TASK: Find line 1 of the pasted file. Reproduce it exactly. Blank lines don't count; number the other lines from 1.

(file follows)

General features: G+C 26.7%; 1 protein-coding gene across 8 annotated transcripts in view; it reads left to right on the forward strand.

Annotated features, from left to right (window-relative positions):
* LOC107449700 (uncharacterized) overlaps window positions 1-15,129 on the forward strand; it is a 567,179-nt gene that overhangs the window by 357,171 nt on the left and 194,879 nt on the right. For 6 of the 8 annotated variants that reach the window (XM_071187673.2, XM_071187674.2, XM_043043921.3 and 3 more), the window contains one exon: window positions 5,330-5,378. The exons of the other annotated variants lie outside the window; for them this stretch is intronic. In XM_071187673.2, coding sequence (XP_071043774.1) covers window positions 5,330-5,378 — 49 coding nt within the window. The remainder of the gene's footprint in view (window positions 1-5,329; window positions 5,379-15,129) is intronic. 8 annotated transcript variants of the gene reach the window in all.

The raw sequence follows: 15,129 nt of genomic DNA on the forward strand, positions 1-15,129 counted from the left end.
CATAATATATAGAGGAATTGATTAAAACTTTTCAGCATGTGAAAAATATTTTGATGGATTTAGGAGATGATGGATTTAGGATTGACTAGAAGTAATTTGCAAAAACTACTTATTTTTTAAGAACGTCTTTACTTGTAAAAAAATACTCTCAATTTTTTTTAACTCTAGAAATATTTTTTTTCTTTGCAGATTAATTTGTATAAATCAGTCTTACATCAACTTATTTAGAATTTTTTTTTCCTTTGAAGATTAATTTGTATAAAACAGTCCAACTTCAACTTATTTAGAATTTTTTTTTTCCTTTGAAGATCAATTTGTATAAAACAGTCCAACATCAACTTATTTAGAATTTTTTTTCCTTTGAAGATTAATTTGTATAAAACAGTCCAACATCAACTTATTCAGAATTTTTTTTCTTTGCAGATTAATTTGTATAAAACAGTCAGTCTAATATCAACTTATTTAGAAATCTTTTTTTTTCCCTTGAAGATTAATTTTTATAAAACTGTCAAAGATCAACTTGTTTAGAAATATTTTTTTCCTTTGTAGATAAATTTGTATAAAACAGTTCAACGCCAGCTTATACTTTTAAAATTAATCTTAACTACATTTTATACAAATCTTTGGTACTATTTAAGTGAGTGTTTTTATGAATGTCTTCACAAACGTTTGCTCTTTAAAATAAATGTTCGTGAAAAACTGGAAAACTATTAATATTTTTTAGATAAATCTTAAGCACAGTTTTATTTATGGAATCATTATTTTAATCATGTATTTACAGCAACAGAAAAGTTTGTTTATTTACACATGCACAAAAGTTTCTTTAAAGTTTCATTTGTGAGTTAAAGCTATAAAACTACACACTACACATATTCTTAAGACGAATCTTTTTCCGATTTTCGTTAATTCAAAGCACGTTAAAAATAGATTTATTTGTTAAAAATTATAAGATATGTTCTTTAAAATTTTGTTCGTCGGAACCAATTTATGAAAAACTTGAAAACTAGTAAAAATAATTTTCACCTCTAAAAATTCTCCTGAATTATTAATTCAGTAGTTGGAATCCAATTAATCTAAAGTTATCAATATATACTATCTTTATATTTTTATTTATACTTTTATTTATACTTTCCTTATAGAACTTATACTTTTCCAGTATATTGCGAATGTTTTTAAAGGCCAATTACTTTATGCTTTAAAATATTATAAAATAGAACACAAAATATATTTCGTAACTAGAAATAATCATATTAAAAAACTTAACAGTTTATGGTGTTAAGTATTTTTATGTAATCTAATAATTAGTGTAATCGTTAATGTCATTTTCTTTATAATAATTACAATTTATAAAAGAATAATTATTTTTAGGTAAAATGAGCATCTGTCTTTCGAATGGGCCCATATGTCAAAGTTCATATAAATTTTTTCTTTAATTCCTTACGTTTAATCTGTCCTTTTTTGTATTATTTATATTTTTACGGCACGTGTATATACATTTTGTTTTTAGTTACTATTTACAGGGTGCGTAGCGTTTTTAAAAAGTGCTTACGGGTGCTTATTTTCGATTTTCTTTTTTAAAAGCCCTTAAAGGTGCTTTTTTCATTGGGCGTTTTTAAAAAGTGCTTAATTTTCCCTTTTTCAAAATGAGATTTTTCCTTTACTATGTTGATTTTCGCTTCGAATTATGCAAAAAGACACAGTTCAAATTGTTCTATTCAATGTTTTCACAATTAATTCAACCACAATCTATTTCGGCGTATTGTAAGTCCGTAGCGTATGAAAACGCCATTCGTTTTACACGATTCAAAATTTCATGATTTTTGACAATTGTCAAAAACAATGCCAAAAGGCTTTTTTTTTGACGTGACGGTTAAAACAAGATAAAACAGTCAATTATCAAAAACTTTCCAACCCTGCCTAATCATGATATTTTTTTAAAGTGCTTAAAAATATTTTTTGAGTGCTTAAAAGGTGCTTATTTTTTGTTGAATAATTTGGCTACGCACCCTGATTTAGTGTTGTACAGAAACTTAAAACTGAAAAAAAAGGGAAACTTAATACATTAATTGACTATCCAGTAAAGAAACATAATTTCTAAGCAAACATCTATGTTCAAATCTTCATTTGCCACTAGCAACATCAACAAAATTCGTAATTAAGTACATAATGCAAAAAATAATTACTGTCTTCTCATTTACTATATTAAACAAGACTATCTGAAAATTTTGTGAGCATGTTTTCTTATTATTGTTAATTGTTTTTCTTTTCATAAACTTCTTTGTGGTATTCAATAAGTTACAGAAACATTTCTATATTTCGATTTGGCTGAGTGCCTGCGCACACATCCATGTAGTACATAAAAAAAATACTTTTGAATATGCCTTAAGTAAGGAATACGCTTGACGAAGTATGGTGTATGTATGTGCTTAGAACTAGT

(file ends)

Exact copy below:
General features: G+C 26.7%; 1 protein-coding gene across 8 annotated transcripts in view; it reads left to right on the forward strand.